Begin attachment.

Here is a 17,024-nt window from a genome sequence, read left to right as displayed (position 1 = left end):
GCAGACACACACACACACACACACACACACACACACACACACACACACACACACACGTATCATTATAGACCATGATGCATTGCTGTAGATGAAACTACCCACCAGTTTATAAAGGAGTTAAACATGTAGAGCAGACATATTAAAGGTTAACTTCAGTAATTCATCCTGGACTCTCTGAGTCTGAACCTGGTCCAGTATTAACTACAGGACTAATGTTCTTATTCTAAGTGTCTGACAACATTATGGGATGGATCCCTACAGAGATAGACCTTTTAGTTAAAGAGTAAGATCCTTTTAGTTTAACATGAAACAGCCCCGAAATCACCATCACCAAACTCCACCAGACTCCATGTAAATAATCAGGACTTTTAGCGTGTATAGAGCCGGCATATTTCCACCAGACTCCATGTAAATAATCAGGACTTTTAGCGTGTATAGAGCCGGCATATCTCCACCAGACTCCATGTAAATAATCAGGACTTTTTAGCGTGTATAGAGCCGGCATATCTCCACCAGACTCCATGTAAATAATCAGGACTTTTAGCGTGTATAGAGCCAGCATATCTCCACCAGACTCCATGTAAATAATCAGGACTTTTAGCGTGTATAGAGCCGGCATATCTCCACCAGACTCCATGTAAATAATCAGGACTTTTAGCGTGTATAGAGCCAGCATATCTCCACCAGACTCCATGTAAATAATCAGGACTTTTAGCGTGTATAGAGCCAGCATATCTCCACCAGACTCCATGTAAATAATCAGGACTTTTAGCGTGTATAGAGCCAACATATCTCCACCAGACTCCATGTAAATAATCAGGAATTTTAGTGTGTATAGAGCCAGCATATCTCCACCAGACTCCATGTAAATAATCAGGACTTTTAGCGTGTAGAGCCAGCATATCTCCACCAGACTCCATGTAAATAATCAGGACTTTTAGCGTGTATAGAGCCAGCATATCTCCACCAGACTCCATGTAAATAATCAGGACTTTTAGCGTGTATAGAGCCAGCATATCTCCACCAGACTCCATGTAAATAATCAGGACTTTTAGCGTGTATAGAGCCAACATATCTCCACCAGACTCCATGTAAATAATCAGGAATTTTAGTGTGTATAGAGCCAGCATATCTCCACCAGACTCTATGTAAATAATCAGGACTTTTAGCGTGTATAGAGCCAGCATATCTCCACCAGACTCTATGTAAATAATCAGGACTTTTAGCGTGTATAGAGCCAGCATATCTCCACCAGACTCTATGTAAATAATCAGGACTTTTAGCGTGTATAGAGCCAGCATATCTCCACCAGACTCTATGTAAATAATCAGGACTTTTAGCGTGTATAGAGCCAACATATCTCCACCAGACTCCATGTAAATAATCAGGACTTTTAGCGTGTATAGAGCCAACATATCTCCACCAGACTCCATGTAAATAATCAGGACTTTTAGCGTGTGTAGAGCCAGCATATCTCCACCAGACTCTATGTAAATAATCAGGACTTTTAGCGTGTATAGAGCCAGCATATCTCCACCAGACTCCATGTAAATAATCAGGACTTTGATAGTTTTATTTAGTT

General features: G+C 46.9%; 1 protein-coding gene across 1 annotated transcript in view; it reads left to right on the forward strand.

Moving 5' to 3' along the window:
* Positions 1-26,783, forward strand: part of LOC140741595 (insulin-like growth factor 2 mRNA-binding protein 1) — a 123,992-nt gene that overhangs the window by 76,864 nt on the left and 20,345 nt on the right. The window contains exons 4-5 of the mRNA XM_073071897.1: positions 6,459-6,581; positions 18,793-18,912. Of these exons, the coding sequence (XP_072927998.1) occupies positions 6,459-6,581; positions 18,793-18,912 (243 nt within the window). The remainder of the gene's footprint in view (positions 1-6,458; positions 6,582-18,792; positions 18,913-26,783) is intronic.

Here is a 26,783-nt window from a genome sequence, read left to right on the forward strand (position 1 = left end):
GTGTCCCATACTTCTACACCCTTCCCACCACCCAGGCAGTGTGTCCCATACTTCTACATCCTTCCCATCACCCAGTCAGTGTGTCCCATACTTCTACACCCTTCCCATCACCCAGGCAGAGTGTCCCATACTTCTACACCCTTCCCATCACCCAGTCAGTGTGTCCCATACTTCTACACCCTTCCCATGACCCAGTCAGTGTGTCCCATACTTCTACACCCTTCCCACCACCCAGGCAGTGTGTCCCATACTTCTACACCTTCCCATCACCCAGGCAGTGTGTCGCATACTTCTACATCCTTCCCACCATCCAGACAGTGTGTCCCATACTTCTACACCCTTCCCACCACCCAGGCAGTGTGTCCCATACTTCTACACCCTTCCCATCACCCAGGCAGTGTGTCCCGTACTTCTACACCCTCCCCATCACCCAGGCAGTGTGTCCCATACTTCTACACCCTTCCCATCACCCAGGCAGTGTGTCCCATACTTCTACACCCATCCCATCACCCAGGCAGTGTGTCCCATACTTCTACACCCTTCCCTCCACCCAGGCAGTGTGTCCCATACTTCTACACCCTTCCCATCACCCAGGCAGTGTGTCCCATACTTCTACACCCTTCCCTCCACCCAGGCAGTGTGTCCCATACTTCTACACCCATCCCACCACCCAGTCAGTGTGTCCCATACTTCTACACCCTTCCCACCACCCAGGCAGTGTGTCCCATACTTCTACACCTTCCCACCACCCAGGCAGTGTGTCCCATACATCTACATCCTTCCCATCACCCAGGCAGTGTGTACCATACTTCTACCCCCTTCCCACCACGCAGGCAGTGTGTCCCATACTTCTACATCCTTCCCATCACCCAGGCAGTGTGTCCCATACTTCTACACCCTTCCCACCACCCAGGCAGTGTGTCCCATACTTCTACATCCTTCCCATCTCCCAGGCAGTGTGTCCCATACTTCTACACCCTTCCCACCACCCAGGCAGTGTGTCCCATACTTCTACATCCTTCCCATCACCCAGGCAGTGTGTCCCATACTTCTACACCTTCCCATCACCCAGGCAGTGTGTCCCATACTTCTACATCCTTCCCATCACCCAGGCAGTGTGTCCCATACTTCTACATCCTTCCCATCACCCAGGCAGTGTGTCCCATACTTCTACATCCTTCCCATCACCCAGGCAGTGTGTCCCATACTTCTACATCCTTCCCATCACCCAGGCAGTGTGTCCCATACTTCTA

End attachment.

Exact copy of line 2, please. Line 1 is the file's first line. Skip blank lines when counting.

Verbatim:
GCAGACACACACACACACACACACACACACACACACACACACACACACACACACACGTATCATTATAGACCATGATGCATTGCTGTAGATGAAACTACCCACCAGTTTATAAAGGAGTTAAACATGTAGAGCAGACATATTAAAGGTTAACTTCAGTAATTCATCCTGGACTCTCTGAGTCTGAACCTGGTCCAGTATTAACTACAGGACTAATGTTCTTATTCTAAGTGTCTGACAACATTATGGGATGGATCCCTACAGAGATAGACCTTTTAGTTAAAGAGTAAGATCCTTTTAGTTTAACATGAAACAGCCCCGAAATCACCATCACCAAACTCCACCAGACTCCATGTAAATAATCAGGACTTTTAGCGTGTATAGAGCCGGCATATTTCCACCAGACTCCATGTAAATAATCAGGACTTTTAGCGTGTATAGAGCCGGCATATCTCCACCAGACTCCATGTAAATAATCAGGACTTTTTAGCGTGTATAGAGCCGGCATATCTCCACCAGACTCCATGTAAATAATCAGGACTTTTAGCGTGTATAGAGCCAGCATATCTCCACCAGACTCCATGTAAATAATCAGGACTTTTAGCGTGTATAGAGCCGGCATATCTCCACCAGACTCCATGTAAATAATCAGGACTTTTAGCGTGTATAGAGCCAGCATATCTCCACCAGACTCCATGTAAATAATCAGGACTTTTAGCGTGTATAGAGCCAGCATATCTCCACCAGACTCCATGTAAATAATCAGGACTTTTAGCGTGTATAGAGCCAACATATCTCCACCAGACTCCATGTAAATAATCAGGAATTTTAGTGTGTATAGAGCCAGCATATCTCCACCAGACTCCATGTAAATAATCAGGACTTTTAGCGTGTAGAGCCAGCATATCTCCACCAGACTCCATGTAAATAATCAGGACTTTTAGCGTGTATAGAGCCAGCATATCTCCACCAGACTCCATGTAAATAATCAGGACTTTTAGCGTGTATAGAGCCAGCATATCTCCACCAGACTCCATGTAAATAATCAGGACTTTTAGCGTGTATAGAGCCAACATATCTCCACCAGACTCCATGTAAATAATCAGGAATTTTAGTGTGTATAGAGCCAGCATATCTCCACCAGACTCTATGTAAATAATCAGGACTTTTAGCGTGTATAGAGCCAGCATATCTCCACCAGACTCTATGTAAATAATCAGGACTTTTAGCGTGTATAGAGCCAGCATATCTCCACCAGACTCTATGTAAATAATCAGGACTTTTAGCGTGTATAGAGCCAGCATATCTCCACCAGACTCTATGTAAATAATCAGGACTTTTAGCGTGTATAGAGCCAACATATCTCCACCAGACTCCATGTAAATAATCAGGACTTTTAGCGTGTATAGAGCCAACATATCTCCACCAGACTCCATGTAAATAATCAGGACTTTTAGCGTGTGTAGAGCCAGCATATCTCCACCAGACTCTATGTAAATAATCAGGACTTTTAGCGTGTATAGAGCCAGCATATCTCCACCAGACTCCATGTAAATAATCAGGACTTTGATAGTTTTATTTAGTT